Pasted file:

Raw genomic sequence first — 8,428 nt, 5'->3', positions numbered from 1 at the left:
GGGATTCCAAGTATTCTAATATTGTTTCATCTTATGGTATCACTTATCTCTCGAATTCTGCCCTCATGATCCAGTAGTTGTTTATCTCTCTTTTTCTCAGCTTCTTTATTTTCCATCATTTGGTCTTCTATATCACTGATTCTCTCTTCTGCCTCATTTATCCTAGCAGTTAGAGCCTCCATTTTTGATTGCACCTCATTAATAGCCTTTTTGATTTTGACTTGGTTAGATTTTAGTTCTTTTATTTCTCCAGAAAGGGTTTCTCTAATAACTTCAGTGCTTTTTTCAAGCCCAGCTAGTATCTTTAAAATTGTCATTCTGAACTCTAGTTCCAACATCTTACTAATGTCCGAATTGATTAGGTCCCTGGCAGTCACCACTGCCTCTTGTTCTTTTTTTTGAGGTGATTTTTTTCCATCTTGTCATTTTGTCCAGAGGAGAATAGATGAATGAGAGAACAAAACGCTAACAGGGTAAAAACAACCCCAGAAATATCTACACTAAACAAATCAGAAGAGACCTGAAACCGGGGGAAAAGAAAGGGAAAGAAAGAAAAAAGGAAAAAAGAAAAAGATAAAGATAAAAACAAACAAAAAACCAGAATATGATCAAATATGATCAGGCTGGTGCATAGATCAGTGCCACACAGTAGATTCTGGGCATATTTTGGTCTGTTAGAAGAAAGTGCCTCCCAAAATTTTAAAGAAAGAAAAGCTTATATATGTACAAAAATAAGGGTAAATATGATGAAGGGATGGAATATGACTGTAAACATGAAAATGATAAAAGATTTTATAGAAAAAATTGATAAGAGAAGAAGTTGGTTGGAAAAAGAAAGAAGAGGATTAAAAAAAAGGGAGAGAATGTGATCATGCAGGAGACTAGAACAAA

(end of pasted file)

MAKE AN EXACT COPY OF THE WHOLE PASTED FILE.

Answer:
Raw genomic sequence first — 8,428 nt, 5'->3', positions numbered from 1 at the left:
GGGATTCCAAGTATTCTAATATTGTTTCATCTTATGGTATCACTTATCTCTCGAATTCTGCCCTCATGATCCAGTAGTTGTTTATCTCTCTTTTTCTCAGCTTCTTTATTTTCCATCATTTGGTCTTCTATATCACTGATTCTCTCTTCTGCCTCATTTATCCTAGCAGTTAGAGCCTCCATTTTTGATTGCACCTCATTAATAGCCTTTTTGATTTTGACTTGGTTAGATTTTAGTTCTTTTATTTCTCCAGAAAGGGTTTCTCTAATAACTTCAGTGCTTTTTTCAAGCCCAGCTAGTATCTTTAAAATTGTCATTCTGAACTCTAGTTCCAACATCTTACTAATGTCCGAATTGATTAGGTCCCTGGCAGTCACCACTGCCTCTTGTTCTTTTTTTTGAGGTGATTTTTTTCCATCTTGTCATTTTGTCCAGAGGAGAATAGATGAATGAGAGAACAAAACGCTAACAGGGTAAAAACAACCCCAGAAATATCTACACTAAACAAATCAGAAGAGACCTGAAACCGGGGGAAAAGAAAGGGAAAGAAAGAAAAAAGGAAAAAAGAAAAAGATAAAGATAAAAACAAACAAAAAACCAGAATATGATCAAATATGATCAGGCTGGTGCATAGATCAGTGCCACACAGTAGATTCTGGGCATATTTTGGTCTGTTAGAAGAAAGTGCCTCCCAAAATTTTAAAGAAAGAAAAGCTTATATATGTACAAAAATAAGGGTAAATATGATGAAGGGATGGAATATGACTGTAAACATGAAAATGATAAAAGATTTTATAGAAAAAATTGATAAGAGAAGAAGTTGGTTGGAAAAAGAAAGAAGAGGATTAAAAAAAAGGGAGAGAATGTGATCATGCAGGAGACTAGAACAAA